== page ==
No, P.J.’s.  Clever idea, but the linguistics don’t work.

Sorry!

Iconic Covington: The Hometown Tourist Wednesday, Jul 3 2019 

How odd to view one’s home town through the eyes of a tourist!  I’ve felt that way since our Trace cycling adventure in 2014 when we stayed at the quaint Southern Hotel and rode from Covington to the lakefront in Mandeville.

I renewed that sensation of hometown boy-turned tourist this week.  The early July evening was unusually pleasant for sightseeing on foot and later hanging out on the Southern Hotel patio until well-past dark.

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The park was a favored family picnic and swimming spot.  We splashed for hours in the chilly, spring-fed waters of the Bogue Falaya, whetting our appetites for the grilled hamburgers that Mama served.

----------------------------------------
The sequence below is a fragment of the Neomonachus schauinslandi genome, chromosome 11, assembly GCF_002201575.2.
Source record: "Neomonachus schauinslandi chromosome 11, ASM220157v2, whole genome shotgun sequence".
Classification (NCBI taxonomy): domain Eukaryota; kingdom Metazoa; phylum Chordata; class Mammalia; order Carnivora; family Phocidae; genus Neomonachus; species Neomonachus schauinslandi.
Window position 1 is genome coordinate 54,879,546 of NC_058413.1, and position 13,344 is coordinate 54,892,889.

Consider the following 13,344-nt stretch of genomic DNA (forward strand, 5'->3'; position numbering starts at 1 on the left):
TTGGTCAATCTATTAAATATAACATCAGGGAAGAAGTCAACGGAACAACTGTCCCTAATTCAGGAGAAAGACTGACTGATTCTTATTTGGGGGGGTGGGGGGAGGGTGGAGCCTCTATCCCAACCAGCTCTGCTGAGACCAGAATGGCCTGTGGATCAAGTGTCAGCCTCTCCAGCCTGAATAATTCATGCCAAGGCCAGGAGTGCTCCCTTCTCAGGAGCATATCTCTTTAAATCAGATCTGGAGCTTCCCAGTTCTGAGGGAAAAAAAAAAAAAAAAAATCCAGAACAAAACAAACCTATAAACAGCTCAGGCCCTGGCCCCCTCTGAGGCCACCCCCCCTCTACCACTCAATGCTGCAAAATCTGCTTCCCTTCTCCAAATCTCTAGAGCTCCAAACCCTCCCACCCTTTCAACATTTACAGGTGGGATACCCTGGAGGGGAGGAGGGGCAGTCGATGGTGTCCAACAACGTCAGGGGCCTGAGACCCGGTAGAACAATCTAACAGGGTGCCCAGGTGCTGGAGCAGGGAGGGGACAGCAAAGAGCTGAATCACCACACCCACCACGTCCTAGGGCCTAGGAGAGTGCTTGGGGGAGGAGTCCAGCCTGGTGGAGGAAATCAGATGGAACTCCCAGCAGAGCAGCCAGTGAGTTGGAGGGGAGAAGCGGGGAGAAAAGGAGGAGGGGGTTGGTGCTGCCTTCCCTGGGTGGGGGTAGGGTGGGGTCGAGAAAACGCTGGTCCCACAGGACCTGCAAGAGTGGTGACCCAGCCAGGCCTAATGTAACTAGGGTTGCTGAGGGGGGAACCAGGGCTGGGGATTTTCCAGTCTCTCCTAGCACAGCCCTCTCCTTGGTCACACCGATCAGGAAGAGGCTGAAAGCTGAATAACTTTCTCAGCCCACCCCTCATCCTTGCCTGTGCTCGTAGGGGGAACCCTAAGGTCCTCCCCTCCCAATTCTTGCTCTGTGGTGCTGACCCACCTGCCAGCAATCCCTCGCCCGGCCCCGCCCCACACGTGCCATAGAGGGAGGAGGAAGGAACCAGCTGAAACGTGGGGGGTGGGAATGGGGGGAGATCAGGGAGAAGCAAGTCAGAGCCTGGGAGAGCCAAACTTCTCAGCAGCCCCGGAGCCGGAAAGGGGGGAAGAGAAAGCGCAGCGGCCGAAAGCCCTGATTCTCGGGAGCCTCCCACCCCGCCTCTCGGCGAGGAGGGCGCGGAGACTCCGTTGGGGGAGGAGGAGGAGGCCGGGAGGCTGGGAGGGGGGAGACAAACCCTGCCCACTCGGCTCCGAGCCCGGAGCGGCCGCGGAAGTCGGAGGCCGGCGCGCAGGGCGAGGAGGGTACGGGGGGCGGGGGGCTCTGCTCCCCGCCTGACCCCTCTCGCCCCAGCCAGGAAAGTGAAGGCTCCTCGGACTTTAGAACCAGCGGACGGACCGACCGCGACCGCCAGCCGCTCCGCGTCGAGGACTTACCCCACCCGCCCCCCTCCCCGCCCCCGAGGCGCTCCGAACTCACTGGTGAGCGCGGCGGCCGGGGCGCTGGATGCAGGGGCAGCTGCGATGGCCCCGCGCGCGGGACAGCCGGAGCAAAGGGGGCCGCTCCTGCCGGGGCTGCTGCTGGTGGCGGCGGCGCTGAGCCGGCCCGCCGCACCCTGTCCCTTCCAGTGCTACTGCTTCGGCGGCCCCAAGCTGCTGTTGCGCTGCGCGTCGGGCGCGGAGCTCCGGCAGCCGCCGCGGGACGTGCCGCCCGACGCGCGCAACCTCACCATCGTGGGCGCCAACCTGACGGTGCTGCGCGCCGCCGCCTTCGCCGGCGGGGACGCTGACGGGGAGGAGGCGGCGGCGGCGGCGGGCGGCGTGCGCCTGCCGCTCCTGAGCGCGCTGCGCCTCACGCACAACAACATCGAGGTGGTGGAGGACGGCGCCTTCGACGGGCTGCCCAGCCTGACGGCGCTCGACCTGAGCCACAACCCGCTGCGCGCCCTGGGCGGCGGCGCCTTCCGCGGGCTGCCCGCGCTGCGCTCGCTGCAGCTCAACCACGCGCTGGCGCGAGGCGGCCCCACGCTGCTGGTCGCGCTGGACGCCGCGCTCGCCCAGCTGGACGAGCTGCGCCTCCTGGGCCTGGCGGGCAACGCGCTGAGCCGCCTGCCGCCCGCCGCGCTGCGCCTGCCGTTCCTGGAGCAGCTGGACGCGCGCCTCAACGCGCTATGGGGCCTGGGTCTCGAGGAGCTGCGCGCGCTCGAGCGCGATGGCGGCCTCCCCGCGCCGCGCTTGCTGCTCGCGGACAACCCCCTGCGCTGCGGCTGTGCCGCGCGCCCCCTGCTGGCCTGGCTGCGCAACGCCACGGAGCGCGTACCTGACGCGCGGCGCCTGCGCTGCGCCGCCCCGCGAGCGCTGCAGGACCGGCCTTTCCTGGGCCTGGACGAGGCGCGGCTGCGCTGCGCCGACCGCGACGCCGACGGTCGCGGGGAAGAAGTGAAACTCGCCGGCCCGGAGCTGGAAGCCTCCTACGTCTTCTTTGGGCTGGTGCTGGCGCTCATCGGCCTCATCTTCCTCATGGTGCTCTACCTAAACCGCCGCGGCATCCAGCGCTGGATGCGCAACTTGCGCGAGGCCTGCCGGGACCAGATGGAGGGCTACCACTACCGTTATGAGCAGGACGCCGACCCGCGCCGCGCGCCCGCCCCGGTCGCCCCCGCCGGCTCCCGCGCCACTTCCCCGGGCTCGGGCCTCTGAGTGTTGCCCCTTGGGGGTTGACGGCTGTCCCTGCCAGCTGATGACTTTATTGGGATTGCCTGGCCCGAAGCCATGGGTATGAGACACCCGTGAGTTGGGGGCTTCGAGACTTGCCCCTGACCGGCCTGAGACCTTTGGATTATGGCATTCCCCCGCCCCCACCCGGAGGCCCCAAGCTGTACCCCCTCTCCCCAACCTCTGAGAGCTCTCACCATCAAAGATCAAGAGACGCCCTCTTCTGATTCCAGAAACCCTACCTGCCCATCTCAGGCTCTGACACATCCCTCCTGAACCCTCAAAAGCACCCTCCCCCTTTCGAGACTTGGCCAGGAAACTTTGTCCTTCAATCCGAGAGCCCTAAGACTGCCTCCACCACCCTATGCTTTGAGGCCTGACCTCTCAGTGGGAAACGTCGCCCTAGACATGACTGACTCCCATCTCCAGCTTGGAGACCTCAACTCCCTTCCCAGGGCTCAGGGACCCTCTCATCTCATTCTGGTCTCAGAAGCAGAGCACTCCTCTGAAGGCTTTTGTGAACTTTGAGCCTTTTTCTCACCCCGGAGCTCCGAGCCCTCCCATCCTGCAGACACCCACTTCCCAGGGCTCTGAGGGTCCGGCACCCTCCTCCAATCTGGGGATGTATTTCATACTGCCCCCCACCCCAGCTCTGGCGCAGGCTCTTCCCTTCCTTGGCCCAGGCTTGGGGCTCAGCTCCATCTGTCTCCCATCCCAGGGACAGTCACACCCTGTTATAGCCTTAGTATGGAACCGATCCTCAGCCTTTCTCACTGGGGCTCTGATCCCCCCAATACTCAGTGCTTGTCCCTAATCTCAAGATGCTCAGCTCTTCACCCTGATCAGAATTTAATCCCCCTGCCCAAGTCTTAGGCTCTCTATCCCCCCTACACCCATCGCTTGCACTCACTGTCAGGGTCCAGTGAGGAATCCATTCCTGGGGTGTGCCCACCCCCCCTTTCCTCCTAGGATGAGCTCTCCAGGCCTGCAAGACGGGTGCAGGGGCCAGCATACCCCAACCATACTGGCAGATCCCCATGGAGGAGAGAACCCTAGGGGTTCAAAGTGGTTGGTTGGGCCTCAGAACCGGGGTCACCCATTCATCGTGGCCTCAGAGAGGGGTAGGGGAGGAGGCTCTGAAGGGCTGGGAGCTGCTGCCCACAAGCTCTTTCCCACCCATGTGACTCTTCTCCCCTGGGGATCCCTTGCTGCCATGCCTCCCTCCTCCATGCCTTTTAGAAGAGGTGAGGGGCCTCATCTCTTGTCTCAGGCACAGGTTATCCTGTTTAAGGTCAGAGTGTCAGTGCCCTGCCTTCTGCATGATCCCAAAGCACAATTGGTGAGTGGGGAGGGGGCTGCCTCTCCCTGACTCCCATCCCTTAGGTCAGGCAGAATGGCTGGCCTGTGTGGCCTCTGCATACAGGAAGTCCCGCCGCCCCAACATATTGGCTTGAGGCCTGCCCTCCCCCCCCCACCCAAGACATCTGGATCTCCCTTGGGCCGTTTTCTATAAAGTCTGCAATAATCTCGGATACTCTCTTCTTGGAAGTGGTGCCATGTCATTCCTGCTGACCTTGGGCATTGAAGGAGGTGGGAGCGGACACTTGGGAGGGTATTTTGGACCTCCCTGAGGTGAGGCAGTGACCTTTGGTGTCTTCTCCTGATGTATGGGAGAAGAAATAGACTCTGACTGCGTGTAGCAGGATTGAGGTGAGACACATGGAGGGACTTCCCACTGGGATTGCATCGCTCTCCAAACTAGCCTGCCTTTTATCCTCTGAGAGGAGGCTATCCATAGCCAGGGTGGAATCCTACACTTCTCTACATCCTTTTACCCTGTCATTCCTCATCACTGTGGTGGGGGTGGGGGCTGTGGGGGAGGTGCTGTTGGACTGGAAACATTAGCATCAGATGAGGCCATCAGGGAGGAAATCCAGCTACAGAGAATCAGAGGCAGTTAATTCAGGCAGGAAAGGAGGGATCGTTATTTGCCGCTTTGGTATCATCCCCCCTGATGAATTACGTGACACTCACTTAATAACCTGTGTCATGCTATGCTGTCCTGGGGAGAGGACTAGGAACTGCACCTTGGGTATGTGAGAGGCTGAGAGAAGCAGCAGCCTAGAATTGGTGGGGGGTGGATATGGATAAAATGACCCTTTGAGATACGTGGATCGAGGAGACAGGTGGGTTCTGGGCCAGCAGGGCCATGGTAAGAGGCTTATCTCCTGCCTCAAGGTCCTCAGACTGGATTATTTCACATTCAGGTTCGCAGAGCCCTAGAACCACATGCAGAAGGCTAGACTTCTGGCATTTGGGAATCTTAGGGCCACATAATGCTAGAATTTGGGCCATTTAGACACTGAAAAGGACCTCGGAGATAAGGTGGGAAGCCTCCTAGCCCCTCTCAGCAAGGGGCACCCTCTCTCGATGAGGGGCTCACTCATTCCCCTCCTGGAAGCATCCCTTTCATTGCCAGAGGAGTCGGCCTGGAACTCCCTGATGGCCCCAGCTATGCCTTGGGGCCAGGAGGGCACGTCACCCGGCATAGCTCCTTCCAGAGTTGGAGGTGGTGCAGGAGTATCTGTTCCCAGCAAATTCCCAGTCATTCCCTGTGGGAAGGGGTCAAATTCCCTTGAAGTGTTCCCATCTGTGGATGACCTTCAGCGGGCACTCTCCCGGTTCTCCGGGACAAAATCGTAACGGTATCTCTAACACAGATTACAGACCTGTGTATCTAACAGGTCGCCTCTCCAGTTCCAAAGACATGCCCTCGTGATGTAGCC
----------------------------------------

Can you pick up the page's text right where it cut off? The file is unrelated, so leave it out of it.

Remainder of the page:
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It’s incredible to me that these inviting waters are no longer open to public swimming, which is forbidden now in the park.  In my childhood, not swimming was unimaginable! 

Southern Courtyard

The Southern Hotel, snazzier than ever since its renovation, features a comfortable courtyard that’s perfect for hanging out-of-doors on balmy summer eves.